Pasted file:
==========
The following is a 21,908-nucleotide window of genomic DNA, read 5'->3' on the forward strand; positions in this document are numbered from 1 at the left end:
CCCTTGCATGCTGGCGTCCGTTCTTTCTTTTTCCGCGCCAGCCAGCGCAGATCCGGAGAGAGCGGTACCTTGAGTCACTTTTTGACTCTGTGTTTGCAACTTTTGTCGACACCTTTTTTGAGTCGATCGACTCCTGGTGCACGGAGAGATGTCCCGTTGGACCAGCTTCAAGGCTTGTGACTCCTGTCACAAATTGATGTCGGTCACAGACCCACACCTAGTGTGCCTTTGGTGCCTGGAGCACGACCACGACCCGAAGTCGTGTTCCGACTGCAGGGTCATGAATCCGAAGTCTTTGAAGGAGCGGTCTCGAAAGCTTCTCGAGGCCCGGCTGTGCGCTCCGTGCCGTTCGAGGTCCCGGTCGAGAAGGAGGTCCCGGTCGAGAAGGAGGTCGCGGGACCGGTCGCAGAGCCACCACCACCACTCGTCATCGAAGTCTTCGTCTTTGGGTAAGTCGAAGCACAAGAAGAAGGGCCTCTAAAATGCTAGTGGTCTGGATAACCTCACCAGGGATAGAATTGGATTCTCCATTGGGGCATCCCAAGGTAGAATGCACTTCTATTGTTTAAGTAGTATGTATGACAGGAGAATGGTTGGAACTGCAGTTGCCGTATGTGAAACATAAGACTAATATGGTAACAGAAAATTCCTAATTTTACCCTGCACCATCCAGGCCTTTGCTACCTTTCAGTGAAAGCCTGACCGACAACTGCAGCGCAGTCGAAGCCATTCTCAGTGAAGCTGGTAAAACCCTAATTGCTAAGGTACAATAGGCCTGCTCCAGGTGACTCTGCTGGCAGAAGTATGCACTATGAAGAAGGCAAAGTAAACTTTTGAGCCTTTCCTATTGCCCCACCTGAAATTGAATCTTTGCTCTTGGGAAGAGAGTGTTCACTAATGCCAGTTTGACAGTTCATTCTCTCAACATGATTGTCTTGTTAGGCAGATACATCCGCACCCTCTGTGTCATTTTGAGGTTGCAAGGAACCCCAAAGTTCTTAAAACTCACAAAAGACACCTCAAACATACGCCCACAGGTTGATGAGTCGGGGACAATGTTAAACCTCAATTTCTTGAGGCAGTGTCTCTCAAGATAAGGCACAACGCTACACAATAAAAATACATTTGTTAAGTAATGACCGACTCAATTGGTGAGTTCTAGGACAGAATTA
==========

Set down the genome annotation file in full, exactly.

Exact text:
The following is a 21,908-nucleotide window of genomic DNA, read 5'->3' on the forward strand; positions in this document are numbered from 1 at the left end:
CCCTTGCATGCTGGCGTCCGTTCTTTCTTTTTCCGCGCCAGCCAGCGCAGATCCGGAGAGAGCGGTACCTTGAGTCACTTTTTGACTCTGTGTTTGCAACTTTTGTCGACACCTTTTTTGAGTCGATCGACTCCTGGTGCACGGAGAGATGTCCCGTTGGACCAGCTTCAAGGCTTGTGACTCCTGTCACAAATTGATGTCGGTCACAGACCCACACCTAGTGTGCCTTTGGTGCCTGGAGCACGACCACGACCCGAAGTCGTGTTCCGACTGCAGGGTCATGAATCCGAAGTCTTTGAAGGAGCGGTCTCGAAAGCTTCTCGAGGCCCGGCTGTGCGCTCCGTGCCGTTCGAGGTCCCGGTCGAGAAGGAGGTCCCGGTCGAGAAGGAGGTCGCGGGACCGGTCGCAGAGCCACCACCACCACTCGTCATCGAAGTCTTCGTCTTTGGGTAAGTCGAAGCACAAGAAGAAGGGCCTCTAAAATGCTAGTGGTCTGGATAACCTCACCAGGGATAGAATTGGATTCTCCATTGGGGCATCCCAAGGTAGAATGCACTTCTATTGTTTAAGTAGTATGTATGACAGGAGAATGGTTGGAACTGCAGTTGCCGTATGTGAAACATAAGACTAATATGGTAACAGAAAATTCCTAATTTTACCCTGCACCATCCAGGCCTTTGCTACCTTTCAGTGAAAGCCTGACCGACAACTGCAGCGCAGTCGAAGCCATTCTCAGTGAAGCTGGTAAAACCCTAATTGCTAAGGTACAATAGGCCTGCTCCAGGTGACTCTGCTGGCAGAAGTATGCACTATGAAGAAGGCAAAGTAAACTTTTGAGCCTTTCCTATTGCCCCACCTGAAATTGAATCTTTGCTCTTGGGAAGAGAGTGTTCACTAATGCCAGTTTGACAGTTCATTCTCTCAACATGATTGTCTTGTTAGGCAGATACATCCGCACCCTCTGTGTCATTTTGAGGTTGCAAGGAACCCCAAAGTTCTTAAAACTCACAAAAGACACCTCAAACATACGCCCACAGGTTGATGAGTCGGGGACAATGTTAAACCTCAATTTCTTGAGGCAGTGTCTCTCAAGATAAGGCACAACGCTACACAATAAAAATACATTTGTTAAGTAATGACCGACTCAATTGGTGAGTTCTAGGACAGAATTA